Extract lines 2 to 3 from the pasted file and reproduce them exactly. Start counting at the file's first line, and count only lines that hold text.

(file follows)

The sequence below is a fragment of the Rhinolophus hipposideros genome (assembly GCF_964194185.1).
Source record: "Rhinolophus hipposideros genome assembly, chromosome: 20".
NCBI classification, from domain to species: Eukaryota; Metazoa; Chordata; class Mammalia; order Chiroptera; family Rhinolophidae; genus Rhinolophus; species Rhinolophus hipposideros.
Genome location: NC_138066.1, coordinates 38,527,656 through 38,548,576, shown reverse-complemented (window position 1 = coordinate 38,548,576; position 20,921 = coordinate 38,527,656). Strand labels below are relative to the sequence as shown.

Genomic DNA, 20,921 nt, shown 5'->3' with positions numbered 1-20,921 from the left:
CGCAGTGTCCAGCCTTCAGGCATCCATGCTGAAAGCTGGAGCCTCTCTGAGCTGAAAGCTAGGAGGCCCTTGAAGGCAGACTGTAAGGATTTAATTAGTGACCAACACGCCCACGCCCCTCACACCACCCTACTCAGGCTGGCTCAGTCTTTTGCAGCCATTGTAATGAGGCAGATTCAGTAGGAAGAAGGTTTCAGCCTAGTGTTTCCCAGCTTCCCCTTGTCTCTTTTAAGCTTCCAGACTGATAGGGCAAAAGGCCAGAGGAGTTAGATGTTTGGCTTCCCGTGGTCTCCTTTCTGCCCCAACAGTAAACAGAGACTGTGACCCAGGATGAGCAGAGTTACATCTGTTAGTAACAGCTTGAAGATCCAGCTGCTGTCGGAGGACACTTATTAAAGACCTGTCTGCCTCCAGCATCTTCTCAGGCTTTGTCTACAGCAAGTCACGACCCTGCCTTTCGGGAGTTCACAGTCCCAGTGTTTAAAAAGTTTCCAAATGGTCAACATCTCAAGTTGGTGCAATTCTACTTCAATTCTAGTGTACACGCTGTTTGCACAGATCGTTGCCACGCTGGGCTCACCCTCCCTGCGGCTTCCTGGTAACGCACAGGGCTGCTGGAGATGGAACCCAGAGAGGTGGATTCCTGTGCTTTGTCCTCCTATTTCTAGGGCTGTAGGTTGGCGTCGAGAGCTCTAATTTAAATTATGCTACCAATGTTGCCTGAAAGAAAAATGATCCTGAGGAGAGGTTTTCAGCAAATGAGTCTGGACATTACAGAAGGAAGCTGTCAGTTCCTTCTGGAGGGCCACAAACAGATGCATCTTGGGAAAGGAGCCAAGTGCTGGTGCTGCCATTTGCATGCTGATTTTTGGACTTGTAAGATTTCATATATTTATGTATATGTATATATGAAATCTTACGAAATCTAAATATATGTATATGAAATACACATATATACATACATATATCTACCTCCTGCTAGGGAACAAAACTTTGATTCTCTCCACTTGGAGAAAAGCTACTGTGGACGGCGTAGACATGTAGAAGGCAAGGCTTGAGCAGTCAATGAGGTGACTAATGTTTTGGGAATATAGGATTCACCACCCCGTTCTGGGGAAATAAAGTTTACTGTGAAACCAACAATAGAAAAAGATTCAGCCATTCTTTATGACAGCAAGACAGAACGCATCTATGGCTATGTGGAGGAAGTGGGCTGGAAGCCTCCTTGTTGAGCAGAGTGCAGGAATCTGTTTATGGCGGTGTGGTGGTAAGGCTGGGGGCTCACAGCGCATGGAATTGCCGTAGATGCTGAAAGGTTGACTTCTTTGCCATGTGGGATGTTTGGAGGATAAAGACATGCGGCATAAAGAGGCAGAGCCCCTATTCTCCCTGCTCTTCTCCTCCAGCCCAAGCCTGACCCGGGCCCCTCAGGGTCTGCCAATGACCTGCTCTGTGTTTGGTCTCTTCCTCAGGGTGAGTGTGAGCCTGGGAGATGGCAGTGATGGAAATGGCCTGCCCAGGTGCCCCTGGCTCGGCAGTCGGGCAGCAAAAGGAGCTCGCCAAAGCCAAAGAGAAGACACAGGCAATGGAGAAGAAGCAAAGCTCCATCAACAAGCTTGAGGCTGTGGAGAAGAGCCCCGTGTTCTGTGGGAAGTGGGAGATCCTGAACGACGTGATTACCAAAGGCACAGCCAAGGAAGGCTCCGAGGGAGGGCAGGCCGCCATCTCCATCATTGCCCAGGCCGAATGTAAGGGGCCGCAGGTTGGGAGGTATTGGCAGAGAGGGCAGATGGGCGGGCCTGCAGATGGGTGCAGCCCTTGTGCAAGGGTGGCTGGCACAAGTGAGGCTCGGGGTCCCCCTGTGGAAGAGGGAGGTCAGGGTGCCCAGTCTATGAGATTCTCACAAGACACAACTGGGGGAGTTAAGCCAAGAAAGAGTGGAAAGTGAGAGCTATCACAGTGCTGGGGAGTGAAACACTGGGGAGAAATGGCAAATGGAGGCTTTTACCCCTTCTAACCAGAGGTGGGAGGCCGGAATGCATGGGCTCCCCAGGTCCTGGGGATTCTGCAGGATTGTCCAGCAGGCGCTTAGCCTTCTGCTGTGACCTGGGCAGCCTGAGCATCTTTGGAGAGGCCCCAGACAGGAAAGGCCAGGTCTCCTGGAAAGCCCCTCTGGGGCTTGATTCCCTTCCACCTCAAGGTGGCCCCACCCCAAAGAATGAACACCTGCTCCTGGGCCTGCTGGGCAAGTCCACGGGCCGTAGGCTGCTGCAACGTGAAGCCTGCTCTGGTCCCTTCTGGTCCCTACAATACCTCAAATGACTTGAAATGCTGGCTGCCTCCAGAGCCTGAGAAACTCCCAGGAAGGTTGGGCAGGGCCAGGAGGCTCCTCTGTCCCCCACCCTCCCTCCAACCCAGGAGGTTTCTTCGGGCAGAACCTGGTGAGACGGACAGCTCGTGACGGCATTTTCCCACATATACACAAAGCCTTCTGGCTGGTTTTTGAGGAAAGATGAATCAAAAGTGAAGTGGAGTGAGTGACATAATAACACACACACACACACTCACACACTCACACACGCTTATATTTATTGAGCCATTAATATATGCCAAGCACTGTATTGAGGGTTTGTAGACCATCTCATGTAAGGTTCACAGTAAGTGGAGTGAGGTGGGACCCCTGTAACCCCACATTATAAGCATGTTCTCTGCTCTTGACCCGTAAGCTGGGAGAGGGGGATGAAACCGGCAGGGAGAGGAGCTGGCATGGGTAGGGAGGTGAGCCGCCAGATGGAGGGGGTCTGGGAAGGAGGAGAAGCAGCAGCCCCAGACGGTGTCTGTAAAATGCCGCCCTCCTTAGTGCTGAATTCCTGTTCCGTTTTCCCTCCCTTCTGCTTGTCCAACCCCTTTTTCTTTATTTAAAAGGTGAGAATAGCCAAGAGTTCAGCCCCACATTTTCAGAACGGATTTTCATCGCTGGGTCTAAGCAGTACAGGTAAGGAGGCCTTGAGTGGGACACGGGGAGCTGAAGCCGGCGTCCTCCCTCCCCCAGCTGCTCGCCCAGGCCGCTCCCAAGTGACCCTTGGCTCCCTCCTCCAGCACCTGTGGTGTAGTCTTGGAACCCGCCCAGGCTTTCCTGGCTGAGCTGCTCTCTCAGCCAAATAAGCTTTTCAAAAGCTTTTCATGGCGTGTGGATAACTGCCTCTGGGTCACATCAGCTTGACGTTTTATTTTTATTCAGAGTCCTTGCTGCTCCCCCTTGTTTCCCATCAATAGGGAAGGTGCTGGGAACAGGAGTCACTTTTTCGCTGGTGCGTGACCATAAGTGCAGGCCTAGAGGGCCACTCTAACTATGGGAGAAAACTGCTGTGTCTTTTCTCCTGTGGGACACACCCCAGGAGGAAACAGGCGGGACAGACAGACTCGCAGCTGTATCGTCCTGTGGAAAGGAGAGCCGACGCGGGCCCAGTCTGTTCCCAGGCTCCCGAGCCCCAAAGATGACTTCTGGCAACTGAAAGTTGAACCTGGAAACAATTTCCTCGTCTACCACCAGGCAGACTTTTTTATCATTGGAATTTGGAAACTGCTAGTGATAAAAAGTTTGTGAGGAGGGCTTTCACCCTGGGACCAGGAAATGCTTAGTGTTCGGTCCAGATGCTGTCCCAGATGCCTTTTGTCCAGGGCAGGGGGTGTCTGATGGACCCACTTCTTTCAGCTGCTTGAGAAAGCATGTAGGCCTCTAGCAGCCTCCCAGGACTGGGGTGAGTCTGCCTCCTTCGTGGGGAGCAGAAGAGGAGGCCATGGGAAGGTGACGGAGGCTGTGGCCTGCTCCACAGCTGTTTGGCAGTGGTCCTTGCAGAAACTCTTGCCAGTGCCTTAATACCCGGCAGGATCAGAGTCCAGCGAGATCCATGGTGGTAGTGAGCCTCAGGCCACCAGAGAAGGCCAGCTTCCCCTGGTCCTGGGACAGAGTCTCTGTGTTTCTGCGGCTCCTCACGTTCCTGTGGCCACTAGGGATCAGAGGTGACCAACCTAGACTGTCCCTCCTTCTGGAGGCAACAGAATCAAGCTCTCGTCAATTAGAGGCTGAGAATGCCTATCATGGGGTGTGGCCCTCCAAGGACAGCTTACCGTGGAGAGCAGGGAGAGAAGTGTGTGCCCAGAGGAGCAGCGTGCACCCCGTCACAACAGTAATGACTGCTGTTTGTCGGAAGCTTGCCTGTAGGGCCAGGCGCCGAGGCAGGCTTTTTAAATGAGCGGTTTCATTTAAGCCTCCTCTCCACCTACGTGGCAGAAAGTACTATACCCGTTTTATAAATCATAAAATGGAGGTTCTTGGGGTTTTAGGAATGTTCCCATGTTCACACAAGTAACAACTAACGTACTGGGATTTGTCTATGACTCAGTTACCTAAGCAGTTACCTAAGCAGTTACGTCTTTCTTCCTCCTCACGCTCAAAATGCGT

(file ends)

Source record: "Rhinolophus hipposideros genome assembly, chromosome: 20".
NCBI classification, from domain to species: Eukaryota; Metazoa; Chordata; class Mammalia; order Chiroptera; family Rhinolophidae; genus Rhinolophus; species Rhinolophus hipposideros.